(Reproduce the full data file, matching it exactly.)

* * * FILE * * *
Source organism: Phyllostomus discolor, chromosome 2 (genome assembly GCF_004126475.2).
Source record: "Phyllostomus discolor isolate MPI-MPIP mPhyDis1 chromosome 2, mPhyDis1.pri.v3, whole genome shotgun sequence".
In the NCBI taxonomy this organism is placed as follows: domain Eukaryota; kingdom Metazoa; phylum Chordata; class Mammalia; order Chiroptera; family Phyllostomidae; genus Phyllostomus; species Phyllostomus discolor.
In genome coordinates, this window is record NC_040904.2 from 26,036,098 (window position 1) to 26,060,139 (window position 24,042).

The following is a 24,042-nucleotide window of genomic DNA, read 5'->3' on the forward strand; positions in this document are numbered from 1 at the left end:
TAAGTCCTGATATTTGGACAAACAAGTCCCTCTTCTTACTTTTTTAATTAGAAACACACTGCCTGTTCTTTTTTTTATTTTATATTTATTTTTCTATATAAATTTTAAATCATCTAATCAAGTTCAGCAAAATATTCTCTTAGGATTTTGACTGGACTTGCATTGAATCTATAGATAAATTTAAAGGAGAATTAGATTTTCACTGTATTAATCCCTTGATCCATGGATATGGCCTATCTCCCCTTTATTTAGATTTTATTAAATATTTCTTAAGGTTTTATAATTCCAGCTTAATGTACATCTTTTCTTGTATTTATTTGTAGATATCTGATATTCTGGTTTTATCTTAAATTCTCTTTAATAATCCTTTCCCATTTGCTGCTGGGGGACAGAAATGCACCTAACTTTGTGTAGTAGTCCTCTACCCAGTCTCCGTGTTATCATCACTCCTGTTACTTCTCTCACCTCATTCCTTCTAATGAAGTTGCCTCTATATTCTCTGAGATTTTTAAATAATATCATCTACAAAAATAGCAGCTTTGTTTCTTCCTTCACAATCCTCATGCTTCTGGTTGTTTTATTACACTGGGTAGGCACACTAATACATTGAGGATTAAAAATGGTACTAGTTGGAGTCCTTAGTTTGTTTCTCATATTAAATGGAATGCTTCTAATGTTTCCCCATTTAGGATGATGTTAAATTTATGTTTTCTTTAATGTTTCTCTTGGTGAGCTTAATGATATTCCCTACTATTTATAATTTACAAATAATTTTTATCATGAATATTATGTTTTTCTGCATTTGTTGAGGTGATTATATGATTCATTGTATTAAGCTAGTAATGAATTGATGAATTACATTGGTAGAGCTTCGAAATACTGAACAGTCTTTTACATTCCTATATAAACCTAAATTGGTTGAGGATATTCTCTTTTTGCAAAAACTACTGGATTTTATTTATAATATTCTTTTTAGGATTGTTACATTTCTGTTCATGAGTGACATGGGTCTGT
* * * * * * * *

Source organism: Phyllostomus discolor, chromosome 2 (genome assembly GCF_004126475.2).
Source record: "Phyllostomus discolor isolate MPI-MPIP mPhyDis1 chromosome 2, mPhyDis1.pri.v3, whole genome shotgun sequence".
In the NCBI taxonomy this organism is placed as follows: domain Eukaryota; kingdom Metazoa; phylum Chordata; class Mammalia; order Chiroptera; family Phyllostomidae; genus Phyllostomus; species Phyllostomus discolor.
In genome coordinates, this window is record NC_040904.2 from 26,036,098 (window position 1) to 26,060,139 (window position 24,042).

The following is a 24,042-nucleotide window of genomic DNA, read 5'->3' on the forward strand; positions in this document are numbered from 1 at the left end:
TAAGTCCTGATATTTGGACAAACAAGTCCCTCTTCTTACTTTTTTAATTAGAAACACACTGCCTGTTCTTTTTTTTATTTTATATTTATTTTTCTATATAAATTTTAAATCATCTAATCAAGTTCAGCAAAATATTCTCTTAGGATTTTGACTGGACTTGCATTGAATCTATAGATAAATTTAAAGGAGAATTAGATTTTCACTGTATTAATCCCTTGATCCATGGATATGGCCTATCTCCCCTTTATTTAGATTTTATTAAATATTTCTTAAGGTTTTATAATTCCAGCTTAATGTACATCTTTTCTTGTATTTATTTGTAGATATCTGATATTCTGGTTTTATCTTAAATTCTCTTTAATAATCCTTTCCCATTTGCTGCTGGGGGACAGAAATGCACCTAACTTTGTGTAGTAGTCCTCTACCCAGTCTCCGTGTTATCATCACTCCTGTTACTTCTCTCACCTCATTCCTTCTAATGAAGTTGCCTCTATATTCTCTGAGATTTTTAAATAATATCATCTACAAAAATAGCAGCTTTGTTTCTTCCTTCACAATCCTCATGCTTCTGGTTGTTTTATTACACTGGGTAGGCACACTAATACATTGAGGATTAAAAATGGTACTAGTTGGAGTCCTTAGTTTGTTTCTCATATTAAATGGAATGCTTCTAATGTTTCCCCATTTAGGATGATGTTAAATTTATGTTTTCTTTAATGTTTCTCTTGGTGAGCTTAATGATATTCCCTACTATTTATAATTTACAAATAATTTTTATCATGAATATTATGTTTTTCTGCATTTGTTGAGGTGATTATATGATTCATTGTATTAAGCTAGTAATGAATTGATGAATTACATTGGTAGAGCTTCGAAATACTGAACAGTCTTTTACATTCCTATATAAACCTAAATTGGTTGAGGATATTCTCTTTTTGCAAAAACTACTGGATTTTATTTATAATATTCTTTTTAGGATTGTTACATTTCTGTTCATGAGTGACATGGGTCTGT